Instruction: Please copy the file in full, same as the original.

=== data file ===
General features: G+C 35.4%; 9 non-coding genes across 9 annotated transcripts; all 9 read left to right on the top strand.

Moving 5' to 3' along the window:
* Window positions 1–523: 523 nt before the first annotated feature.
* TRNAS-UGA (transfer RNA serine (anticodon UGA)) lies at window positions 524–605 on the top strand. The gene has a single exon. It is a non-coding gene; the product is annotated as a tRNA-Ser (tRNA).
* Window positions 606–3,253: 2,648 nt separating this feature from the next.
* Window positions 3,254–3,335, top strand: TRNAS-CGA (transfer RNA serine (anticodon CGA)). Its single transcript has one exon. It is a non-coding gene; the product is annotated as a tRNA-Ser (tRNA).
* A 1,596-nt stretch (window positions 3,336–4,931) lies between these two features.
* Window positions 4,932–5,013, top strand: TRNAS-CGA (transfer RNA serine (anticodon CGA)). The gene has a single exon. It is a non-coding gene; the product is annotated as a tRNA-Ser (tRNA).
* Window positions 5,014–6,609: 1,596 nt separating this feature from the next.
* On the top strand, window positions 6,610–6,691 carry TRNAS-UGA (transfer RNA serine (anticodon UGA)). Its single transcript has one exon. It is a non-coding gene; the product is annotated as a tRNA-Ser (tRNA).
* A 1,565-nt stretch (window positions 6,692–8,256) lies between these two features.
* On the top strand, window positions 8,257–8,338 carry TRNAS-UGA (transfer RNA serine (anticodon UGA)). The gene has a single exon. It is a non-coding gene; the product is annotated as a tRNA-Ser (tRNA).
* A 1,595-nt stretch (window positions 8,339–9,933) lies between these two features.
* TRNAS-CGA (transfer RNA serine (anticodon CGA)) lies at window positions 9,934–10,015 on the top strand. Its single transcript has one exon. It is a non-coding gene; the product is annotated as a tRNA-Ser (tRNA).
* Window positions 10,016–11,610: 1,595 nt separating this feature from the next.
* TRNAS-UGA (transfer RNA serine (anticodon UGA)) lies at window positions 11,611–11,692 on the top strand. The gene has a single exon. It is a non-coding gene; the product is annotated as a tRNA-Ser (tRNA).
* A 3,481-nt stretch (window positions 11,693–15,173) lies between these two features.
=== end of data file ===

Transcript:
General features: G+C 35.4%; 9 non-coding genes across 9 annotated transcripts; all 9 read left to right on the top strand.

Moving 5' to 3' along the window:
* Window positions 1–523: 523 nt before the first annotated feature.
* TRNAS-UGA (transfer RNA serine (anticodon UGA)) lies at window positions 524–605 on the top strand. The gene has a single exon. It is a non-coding gene; the product is annotated as a tRNA-Ser (tRNA).
* Window positions 606–3,253: 2,648 nt separating this feature from the next.
* Window positions 3,254–3,335, top strand: TRNAS-CGA (transfer RNA serine (anticodon CGA)). Its single transcript has one exon. It is a non-coding gene; the product is annotated as a tRNA-Ser (tRNA).
* A 1,596-nt stretch (window positions 3,336–4,931) lies between these two features.
* Window positions 4,932–5,013, top strand: TRNAS-CGA (transfer RNA serine (anticodon CGA)). The gene has a single exon. It is a non-coding gene; the product is annotated as a tRNA-Ser (tRNA).
* Window positions 5,014–6,609: 1,596 nt separating this feature from the next.
* On the top strand, window positions 6,610–6,691 carry TRNAS-UGA (transfer RNA serine (anticodon UGA)). Its single transcript has one exon. It is a non-coding gene; the product is annotated as a tRNA-Ser (tRNA).
* A 1,565-nt stretch (window positions 6,692–8,256) lies between these two features.
* On the top strand, window positions 8,257–8,338 carry TRNAS-UGA (transfer RNA serine (anticodon UGA)). The gene has a single exon. It is a non-coding gene; the product is annotated as a tRNA-Ser (tRNA).
* A 1,595-nt stretch (window positions 8,339–9,933) lies between these two features.
* TRNAS-CGA (transfer RNA serine (anticodon CGA)) lies at window positions 9,934–10,015 on the top strand. Its single transcript has one exon. It is a non-coding gene; the product is annotated as a tRNA-Ser (tRNA).
* Window positions 10,016–11,610: 1,595 nt separating this feature from the next.
* TRNAS-UGA (transfer RNA serine (anticodon UGA)) lies at window positions 11,611–11,692 on the top strand. The gene has a single exon. It is a non-coding gene; the product is annotated as a tRNA-Ser (tRNA).
* A 3,481-nt stretch (window positions 11,693–15,173) lies between these two features.